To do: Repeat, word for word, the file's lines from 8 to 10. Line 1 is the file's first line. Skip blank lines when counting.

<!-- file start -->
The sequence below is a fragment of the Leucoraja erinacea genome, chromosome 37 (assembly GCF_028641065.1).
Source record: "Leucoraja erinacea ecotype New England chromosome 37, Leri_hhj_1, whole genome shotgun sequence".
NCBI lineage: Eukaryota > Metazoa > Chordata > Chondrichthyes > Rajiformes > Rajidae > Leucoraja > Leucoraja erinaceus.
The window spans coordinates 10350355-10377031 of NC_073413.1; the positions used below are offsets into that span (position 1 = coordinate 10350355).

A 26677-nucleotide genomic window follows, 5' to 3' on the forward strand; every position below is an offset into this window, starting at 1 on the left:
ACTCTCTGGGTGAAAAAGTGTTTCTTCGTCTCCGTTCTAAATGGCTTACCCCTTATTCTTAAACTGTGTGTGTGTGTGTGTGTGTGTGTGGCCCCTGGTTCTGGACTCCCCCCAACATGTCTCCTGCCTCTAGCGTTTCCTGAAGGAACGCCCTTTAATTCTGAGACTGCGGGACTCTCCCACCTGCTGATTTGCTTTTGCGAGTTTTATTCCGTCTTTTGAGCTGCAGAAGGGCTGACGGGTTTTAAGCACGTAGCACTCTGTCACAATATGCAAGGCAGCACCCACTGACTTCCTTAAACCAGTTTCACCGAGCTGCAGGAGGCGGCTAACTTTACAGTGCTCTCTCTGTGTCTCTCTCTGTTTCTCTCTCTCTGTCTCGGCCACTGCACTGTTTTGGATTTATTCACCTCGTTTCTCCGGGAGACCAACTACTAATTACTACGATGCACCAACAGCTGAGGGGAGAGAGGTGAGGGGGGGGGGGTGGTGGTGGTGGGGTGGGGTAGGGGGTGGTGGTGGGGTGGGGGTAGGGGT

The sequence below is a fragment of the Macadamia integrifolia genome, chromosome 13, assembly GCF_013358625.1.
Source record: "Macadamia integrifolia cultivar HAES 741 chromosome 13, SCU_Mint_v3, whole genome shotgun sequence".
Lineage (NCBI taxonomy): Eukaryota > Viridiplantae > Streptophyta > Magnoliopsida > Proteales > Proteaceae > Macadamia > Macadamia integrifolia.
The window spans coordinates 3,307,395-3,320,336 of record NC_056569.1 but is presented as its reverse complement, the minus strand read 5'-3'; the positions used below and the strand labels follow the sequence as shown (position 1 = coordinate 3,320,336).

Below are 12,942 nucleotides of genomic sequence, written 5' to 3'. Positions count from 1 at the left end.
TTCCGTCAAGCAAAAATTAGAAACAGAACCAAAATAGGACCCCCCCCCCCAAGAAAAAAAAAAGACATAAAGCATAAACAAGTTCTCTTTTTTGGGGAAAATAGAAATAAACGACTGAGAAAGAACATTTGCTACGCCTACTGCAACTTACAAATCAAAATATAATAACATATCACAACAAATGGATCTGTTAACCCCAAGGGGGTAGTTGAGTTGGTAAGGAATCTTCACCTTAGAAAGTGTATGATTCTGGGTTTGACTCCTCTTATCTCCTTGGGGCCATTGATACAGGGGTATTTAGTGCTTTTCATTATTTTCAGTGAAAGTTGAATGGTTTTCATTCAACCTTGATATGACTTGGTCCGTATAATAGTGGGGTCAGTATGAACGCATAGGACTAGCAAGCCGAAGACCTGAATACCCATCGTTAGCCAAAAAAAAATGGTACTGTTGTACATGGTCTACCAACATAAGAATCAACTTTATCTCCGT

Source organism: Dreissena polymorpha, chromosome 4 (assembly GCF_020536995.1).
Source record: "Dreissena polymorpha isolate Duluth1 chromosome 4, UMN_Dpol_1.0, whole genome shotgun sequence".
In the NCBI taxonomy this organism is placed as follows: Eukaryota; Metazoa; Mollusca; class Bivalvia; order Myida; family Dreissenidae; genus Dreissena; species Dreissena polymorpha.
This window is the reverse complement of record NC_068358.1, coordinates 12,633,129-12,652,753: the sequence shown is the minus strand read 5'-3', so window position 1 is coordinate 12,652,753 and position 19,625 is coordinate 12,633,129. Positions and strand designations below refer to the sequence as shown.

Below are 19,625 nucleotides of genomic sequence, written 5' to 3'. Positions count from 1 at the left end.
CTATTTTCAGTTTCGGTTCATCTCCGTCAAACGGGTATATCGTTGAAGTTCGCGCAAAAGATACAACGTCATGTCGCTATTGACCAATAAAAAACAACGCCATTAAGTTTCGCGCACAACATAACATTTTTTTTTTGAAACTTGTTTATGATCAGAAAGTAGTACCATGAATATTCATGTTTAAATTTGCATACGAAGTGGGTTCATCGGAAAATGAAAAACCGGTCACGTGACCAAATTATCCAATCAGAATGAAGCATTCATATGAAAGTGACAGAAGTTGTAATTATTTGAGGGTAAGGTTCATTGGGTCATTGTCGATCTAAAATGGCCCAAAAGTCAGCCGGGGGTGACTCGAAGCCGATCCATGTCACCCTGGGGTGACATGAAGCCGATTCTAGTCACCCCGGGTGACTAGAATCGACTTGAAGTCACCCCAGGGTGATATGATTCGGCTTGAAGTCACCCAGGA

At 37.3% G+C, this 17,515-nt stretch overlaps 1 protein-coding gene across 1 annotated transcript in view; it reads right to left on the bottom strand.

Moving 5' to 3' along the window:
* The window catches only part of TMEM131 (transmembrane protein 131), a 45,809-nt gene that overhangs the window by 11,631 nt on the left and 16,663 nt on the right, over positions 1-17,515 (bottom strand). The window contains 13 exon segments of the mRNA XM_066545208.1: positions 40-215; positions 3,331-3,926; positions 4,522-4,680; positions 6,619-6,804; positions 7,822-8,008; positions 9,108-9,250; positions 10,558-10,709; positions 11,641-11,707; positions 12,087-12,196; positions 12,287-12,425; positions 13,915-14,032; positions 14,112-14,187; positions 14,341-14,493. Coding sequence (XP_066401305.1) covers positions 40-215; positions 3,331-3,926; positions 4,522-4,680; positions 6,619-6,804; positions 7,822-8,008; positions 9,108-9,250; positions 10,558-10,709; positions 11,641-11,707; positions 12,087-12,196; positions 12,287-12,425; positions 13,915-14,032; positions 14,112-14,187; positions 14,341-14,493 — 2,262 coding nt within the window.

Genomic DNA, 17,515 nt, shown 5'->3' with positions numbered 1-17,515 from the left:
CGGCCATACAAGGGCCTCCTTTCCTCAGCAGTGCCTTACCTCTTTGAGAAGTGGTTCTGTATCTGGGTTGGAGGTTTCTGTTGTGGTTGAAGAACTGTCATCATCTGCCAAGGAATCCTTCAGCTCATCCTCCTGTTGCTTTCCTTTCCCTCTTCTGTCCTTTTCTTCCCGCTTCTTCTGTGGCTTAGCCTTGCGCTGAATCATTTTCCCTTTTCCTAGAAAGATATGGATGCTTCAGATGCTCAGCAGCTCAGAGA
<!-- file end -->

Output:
Source record: "Macadamia integrifolia cultivar HAES 741 chromosome 13, SCU_Mint_v3, whole genome shotgun sequence".
Lineage (NCBI taxonomy): Eukaryota > Viridiplantae > Streptophyta > Magnoliopsida > Proteales > Proteaceae > Macadamia > Macadamia integrifolia.
The window spans coordinates 3,307,395-3,320,336 of record NC_056569.1 but is presented as its reverse complement, the minus strand read 5'-3'; the positions used below and the strand labels follow the sequence as shown (position 1 = coordinate 3,320,336).